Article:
Discussions on a lockdown exit strategy have started earnestly as we approach the last week of the 21-day national lockdown. Politicians, public health experts and administrators are busy discussing various issues like whether to extend the lockdown, continue in ‘hotspot’ areas or give breaks between lockdowns; how to lift the lockdown in a staggered manner; and how to decrease the impact on the economy. It’s quite clear that there are no easy solutions. What might help now: intent, grit and core common-sense public health principles.
We need to let science and data guide our actions instead of political expediency. The lockdown serves the same purpose as net practice in cricket—it provides a protected environment to enforce social distancing, enhance testing, enforce quarantine and isolation, and ramp up health systems preparedness.
It does not make sense to lift lockdown when testing is not yet available widely because we cannot control the epidemic without testing. It should also not be lifted if the case count keeps increasing daily, and our health systems preparation is inadequate. However, it’s likely that there would be pressure due to political and economic imperative for lifting or loosening the lockdown either in masse or progressively in phases. This might open us to the possibility for a rapid rebound spread of infection, triggering future lockdown decisions. In this light, we feel that future lockdowns should be decentralized, graduated, data-driven and be guided by “Start where you are, Use what you have, Do what you can” triumvirate.
Decentralization is key because it does not make sense for a whole state or a large part of the state to go into lockdown when cases are only coming from one district. Future lockdown decisions should be taken by a district-level empowered committee using a transparent criterion. Lockdowns should not be ‘ALL or NONE’ affairs. It needs to be graduated -schools, colleges, malls, restaurants, bus stands, markets, function halls could be closed in a staggered manner or have restricted entry and use norms according to need. This decision should also be driven by evidence and data collation in real-time.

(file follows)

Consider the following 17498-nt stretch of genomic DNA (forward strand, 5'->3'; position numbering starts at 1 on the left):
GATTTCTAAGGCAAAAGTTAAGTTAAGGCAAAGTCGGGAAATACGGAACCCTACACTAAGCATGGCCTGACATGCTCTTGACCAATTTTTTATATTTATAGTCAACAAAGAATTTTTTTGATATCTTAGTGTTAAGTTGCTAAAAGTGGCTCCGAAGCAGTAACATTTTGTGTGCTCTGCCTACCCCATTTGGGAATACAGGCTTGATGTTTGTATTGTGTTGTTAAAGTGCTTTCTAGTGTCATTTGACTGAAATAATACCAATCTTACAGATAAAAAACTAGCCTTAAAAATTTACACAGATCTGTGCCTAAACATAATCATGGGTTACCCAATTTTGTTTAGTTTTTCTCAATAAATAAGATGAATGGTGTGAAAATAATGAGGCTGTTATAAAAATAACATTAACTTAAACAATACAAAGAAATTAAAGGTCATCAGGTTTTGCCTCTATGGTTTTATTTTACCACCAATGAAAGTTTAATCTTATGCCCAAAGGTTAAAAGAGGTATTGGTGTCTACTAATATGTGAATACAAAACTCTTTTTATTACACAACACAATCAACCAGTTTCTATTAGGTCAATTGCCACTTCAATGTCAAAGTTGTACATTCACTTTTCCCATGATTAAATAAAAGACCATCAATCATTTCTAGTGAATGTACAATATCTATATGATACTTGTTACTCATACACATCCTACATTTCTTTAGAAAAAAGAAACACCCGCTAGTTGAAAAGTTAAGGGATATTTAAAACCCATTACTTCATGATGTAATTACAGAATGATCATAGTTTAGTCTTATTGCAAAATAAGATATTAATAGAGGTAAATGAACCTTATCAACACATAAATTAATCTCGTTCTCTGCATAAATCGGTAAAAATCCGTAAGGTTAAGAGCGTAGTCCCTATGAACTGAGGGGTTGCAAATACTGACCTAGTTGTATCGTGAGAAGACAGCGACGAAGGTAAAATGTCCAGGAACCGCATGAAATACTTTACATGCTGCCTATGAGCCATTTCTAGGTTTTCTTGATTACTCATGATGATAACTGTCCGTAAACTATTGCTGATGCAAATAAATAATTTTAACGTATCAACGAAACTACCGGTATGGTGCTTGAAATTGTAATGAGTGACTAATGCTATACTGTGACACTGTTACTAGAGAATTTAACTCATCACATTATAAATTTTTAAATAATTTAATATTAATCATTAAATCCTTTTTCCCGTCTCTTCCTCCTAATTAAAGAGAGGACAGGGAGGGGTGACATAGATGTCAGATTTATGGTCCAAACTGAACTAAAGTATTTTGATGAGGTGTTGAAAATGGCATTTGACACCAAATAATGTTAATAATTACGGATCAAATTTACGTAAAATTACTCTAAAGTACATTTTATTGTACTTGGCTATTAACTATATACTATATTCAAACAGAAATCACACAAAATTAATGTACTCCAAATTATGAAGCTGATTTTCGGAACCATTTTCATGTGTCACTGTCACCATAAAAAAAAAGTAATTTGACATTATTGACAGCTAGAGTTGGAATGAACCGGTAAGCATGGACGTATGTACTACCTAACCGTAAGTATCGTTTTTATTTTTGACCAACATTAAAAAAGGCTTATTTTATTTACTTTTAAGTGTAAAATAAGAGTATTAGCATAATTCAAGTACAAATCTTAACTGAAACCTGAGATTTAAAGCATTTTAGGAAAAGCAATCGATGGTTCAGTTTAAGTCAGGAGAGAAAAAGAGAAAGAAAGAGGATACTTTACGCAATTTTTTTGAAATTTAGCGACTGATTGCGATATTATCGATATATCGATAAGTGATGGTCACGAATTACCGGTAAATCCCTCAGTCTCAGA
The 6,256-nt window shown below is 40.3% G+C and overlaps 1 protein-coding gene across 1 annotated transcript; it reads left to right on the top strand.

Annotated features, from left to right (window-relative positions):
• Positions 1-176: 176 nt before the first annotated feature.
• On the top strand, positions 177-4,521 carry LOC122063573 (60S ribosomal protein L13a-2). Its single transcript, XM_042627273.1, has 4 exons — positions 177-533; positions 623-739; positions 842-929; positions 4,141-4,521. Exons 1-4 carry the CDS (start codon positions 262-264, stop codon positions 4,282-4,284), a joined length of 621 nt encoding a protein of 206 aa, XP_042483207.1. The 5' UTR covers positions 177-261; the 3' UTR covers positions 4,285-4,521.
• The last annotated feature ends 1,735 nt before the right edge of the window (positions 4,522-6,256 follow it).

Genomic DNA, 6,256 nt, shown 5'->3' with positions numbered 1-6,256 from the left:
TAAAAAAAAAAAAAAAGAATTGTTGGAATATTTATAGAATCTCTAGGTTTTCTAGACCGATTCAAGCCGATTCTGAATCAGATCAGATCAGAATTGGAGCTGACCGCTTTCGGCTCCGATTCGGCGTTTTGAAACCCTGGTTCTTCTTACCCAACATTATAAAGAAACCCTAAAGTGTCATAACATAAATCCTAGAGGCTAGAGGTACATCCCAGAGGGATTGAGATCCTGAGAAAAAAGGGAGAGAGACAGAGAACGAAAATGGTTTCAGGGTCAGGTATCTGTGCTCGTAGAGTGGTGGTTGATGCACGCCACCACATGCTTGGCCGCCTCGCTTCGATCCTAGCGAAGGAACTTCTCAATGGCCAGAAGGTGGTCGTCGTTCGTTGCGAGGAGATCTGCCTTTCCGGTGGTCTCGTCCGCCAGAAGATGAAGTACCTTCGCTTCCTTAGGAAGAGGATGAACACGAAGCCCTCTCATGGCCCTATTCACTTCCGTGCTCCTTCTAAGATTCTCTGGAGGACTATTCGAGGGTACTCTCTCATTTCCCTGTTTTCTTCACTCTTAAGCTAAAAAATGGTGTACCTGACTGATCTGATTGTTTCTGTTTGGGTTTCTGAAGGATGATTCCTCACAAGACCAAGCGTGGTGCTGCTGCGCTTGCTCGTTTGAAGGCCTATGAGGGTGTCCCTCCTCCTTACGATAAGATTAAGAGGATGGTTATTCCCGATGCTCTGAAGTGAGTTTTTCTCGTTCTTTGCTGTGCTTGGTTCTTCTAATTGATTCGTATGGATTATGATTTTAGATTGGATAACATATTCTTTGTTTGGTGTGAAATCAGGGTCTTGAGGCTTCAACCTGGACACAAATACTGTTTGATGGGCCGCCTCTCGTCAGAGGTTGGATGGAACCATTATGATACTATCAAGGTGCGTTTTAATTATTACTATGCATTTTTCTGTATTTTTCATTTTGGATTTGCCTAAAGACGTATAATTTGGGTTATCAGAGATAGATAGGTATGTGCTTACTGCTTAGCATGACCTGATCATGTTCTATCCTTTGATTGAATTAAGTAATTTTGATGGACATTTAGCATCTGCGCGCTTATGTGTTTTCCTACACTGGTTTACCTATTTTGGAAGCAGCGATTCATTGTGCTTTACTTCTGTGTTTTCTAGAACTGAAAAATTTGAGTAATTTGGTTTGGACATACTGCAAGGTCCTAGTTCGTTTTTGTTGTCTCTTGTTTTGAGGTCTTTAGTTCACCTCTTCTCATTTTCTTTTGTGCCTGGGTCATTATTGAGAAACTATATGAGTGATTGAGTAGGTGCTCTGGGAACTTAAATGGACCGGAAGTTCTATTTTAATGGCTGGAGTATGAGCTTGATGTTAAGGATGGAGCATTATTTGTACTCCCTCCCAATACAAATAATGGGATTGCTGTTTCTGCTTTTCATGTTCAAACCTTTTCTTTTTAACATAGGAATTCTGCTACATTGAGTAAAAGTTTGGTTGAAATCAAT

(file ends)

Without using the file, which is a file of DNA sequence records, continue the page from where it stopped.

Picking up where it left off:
Start where you are
A lot of COVID-19 prediction models have been floating around. Beginning with population, factoring in growth rate, and other assumptions, the model then provides an estimated number of ICU beds or ventilators needed. Instead, we could flip the equation, begin with how many ICU beds and (functional) ventilators are there in a district and then extrapolate what is the number of serious COVID-19 cases the district could handle at any point of time. The district’s response capacity should be part of the calculation: testing kits, contact tracers, PPE stockpiles, isolations beds, ICU beds, ventilators and then determine the daily caseload the district can handle.
Use what you can